Recently I got to visit with our neighbor Kerry Rogers Baldridge, who writes the most incredible blog about restoring her antique home, which is around the corner from ours.  By the way, she has the most adorable dog in the world, Seamus, and here is his picture.  He is a Bodhisattva, which in this case means small, aging, incontinent creature that probably is a dog, with a Yoda-like aura and meditative disposition (deaf).  Just look at that tongue.  My husband chortled when he met him, “Poor fella looks like he got hit by a car,” if by “hit by a car” he meant, adorable.  Because he is!

Seamus.  He’s not licking his lips, he just likes his tongue on that side. 

Kerry had generously done some title research for us so we gave her a “tour”, and by tour I mean navigating her around piles of unfolded laundry  to look at pine flooring and skirting her quickly through our kitchen full of dirty dishes to find the chimneys….plus this was Sunday morning so the bedrooms upstairs were totally post-tornado.  But Kerry doesn’t see any of that.  She sees the bones of a house.  She’s a literal time-traveler, a wonder woman who has clearly been lead to her niche.  Which is to “see” through layers of lead paint and trends to the house’s true self.

We found out some amazing things about Thomas Shinnick who bought the land for this house in 1867.  Some Shinnick or another owned this home until the late 1980’s, and now I am mildly obsessed with finding out more about them.  I say mildly because I’m hoping to stave off the full-tilt obsession that will kick in any day now.  Trust me.

I want to do actual research.  I want photos.  Yes, I will do some preliminary channeled fact-finding.  But I think I want to do the physical world stuff.  The kind that requires making an appointment at the Exeter Historical Society, which will make Curator Barb RimKunas take the day off “unexpectedly” the day of my appointment, because she is so tired of dealing with myriad (flakey) ghost hunters and psychics….I barely have the heart to do this to her.  Maybe I’ll just not mention my real motives, which are to find out if it is indeed Mary who is talking to me, and if not, who.  Because Barb is one of the few people on earth that make me laugh my ass off and I would never ever want to disrespect her or alienate her in any way.  I know which side my bread is buttered on, so to speak.  If you think about it, it is generous of her to even associate with me given my predilections which I’m sure she’s heard about by now.  And she’s been kind enough to regard me with only normal levels of New England wry reserve, which this California girl like, totally understands now, is like, not personal at like, all.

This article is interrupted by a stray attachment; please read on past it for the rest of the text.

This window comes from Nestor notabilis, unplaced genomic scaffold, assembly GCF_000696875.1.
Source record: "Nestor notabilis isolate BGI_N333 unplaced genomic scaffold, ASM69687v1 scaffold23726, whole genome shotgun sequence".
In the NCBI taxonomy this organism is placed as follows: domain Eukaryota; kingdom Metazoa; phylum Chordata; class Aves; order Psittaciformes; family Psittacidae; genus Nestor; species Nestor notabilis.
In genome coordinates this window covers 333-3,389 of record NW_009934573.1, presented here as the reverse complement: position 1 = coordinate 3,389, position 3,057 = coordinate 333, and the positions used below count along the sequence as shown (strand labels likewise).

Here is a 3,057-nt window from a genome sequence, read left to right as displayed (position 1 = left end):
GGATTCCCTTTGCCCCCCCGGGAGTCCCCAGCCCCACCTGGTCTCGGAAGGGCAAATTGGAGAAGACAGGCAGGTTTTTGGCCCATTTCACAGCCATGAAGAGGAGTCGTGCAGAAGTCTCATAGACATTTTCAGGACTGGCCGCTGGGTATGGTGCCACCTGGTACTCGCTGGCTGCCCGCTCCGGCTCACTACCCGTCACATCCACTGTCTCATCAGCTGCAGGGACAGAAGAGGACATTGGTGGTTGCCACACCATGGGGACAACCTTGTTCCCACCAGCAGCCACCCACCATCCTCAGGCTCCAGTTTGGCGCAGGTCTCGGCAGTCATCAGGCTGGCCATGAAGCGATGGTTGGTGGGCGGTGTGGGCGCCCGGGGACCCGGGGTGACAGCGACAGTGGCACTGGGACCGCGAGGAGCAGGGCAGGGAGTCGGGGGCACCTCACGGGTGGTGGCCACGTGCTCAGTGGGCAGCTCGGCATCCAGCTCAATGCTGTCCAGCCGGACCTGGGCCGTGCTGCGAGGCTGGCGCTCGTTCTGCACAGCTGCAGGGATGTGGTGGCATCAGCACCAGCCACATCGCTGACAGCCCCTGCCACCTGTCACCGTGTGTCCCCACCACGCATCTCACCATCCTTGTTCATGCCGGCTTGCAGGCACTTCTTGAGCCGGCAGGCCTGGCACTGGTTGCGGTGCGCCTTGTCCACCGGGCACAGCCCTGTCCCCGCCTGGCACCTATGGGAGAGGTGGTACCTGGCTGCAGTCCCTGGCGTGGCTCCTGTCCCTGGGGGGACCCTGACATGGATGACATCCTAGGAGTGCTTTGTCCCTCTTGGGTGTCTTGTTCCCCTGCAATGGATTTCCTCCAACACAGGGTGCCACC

Mary has welcomed us into our antique home enthusiastically from day one.  “Children in the house again!” she exclaimed to me the first week.  She has insisted on a standard of care of said children, plus husband/household that includes:  installing a kitchen garden, learning to knit, cleaning with non-toxic, single ingredient cleaners (using cloths not paper towels), line-drying (including in winter), baking bread, baking pie, and cooking lots of other things.  From.  Scratch.

She also encourages napping, walking everywhere, and candlelight.  During the ice storm in December 2008, she led me to my bedroom window at dusk and told me to look.  And listen.  This is what it looked like when she was alive.  So beautiful and quiet, minus the generators.

She can be bossy.  When she chided me this week for not baking until the heat wave broke because I didn’t want to turn on the oven, saying, “If you make yourself too comfortable, darlin’, you’ll not get used to it!  I had to bake daily regardless of how hot it was.  Had I not cooked we wouldn’t have eaten!  And I didn’t have the big fancy kitchen either.”  To which I mumbled something about indoor plumbing, ice cubes, birth control, tampons, and equal pay for equal work.  Oh yeah, we’re still working on that one.

But eventually even I caved and made the damn pies.  BTW:  pie crust is easy if you have a good teacher.  And a great back-up.

Advertisements